The Free and Open Source Software Auditing (FOSSA) is a pilot project financed by the European Parliament and implemented by DIGIT. It was proposed in 2014, after the discovery of a software bug, which shocked the entire IT community. The bug was nick-named "Heartbleed" and affected a very widely used open source security library, OpenSSL. It is estimated that the Heartbleed bug has already cost $500 million and many businesses still cannot be completely sure that their systems have not been compromised due to this vulnerability. Even though the library's source code has been available for everybody interested, nobody performed a full vulnerability scan before the 'Heartbleed' bug.
To address this at the European level, Max Andersson and Julia Reda, two Members of the European Parliament of the Greens/European Free Alliance group initiated a pilot project to make a sample code review and demonstrate that support to open source software can be implemented by the European institutions. The two MEPs explain that this project should increase trust in these open source solutions: “Vulnerabilities in critical information infrastructure have drawn the public's attention to the need to understand how governance and quality of the underlying software code relates to basic safety and public trust in applications.”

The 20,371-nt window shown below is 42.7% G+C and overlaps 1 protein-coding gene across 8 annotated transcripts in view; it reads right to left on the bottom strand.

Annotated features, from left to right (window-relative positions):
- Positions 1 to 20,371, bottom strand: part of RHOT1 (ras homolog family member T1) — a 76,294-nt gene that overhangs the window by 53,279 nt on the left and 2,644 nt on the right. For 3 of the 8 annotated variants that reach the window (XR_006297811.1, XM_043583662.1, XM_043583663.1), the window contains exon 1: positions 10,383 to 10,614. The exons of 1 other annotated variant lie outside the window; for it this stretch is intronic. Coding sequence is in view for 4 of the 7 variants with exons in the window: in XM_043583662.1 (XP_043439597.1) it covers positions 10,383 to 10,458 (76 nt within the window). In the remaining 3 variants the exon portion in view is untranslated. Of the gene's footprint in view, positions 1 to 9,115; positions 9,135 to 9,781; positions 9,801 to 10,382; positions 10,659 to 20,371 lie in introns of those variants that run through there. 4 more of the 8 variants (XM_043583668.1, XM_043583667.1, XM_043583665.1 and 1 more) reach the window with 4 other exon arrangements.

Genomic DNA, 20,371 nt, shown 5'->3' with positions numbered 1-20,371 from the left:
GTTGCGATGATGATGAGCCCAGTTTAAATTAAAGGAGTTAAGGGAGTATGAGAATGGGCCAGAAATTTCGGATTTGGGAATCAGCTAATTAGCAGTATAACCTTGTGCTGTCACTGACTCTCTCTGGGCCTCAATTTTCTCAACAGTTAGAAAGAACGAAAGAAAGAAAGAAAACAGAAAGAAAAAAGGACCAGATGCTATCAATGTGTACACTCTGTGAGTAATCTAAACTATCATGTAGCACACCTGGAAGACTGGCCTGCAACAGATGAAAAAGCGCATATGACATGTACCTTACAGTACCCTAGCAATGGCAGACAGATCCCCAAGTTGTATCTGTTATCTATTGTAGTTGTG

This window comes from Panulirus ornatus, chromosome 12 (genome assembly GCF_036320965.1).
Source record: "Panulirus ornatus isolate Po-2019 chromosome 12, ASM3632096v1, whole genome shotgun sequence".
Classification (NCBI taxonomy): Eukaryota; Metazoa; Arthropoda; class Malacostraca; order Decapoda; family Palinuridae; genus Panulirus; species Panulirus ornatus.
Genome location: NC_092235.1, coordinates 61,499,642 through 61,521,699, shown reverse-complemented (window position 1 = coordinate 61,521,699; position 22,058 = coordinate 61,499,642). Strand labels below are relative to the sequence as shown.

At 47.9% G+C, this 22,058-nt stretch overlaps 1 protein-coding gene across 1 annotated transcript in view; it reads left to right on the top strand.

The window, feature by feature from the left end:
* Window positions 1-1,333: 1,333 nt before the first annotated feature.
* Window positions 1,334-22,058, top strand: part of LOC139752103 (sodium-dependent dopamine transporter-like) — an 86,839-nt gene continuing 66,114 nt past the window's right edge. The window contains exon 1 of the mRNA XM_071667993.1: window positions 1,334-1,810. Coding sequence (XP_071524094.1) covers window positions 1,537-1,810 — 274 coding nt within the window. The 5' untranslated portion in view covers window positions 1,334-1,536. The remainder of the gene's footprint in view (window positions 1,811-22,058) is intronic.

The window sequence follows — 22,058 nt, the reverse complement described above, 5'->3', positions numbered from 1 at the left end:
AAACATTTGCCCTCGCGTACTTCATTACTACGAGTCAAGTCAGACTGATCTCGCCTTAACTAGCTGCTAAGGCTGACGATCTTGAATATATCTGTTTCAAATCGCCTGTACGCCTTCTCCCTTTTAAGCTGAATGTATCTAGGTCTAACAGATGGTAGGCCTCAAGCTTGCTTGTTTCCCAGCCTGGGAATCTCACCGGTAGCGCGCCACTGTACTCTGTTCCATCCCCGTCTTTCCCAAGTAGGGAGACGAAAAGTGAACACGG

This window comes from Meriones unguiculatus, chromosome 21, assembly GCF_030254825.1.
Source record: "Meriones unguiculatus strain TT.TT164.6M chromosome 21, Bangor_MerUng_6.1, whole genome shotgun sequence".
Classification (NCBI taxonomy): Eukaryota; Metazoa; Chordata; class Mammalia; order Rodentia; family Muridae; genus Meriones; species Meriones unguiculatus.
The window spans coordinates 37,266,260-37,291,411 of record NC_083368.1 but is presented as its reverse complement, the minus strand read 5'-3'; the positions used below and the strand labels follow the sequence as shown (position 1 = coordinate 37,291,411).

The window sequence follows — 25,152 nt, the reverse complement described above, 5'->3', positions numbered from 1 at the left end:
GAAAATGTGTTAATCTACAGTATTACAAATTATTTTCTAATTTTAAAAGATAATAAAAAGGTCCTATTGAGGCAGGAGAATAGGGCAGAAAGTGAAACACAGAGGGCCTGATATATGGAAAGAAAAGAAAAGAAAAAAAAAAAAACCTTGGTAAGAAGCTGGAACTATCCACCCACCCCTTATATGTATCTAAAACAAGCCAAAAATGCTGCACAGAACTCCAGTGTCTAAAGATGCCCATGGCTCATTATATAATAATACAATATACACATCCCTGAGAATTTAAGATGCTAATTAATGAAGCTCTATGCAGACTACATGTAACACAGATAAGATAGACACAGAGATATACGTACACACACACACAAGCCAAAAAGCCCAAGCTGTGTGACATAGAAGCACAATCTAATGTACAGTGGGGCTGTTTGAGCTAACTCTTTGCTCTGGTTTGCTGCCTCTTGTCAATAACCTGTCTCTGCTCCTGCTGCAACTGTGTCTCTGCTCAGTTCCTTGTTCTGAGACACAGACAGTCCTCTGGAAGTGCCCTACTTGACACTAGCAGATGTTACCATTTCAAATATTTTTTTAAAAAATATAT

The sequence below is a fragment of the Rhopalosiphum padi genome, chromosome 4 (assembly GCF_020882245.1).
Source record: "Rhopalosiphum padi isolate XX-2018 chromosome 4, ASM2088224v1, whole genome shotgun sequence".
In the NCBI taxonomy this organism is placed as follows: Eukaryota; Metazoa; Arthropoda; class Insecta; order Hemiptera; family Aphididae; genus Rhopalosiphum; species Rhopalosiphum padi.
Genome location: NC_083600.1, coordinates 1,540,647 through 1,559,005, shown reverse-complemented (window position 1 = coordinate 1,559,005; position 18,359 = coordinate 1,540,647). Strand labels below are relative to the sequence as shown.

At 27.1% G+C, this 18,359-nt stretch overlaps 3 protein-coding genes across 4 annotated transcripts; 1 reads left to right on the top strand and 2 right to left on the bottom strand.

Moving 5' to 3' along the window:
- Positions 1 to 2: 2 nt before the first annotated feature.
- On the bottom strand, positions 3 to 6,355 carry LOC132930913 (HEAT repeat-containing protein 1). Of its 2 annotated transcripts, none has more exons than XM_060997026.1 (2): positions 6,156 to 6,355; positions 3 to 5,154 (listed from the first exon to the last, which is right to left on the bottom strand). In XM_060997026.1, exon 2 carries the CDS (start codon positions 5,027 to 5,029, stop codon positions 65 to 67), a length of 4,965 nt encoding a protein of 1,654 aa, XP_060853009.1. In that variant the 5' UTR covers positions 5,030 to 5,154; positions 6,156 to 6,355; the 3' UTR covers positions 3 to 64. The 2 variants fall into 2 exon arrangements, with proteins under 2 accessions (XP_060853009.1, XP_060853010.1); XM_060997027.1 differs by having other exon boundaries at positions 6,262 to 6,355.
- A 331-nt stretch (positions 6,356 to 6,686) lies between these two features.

The European Parliament allocated EUR 1 million to pilot this project. If successful, the project could turn into a permanent programme to support the open source communities.
The FOSSA pilot will be completed by the end of 2016. Its scope has been limited to the European Commission and the European Parliament. In case of continuation, the other institutions will be involved as well.
DIGIT is working in close collaboration with a similar initiative (Core Infrastructure Initiative) done by The Linux Foundation.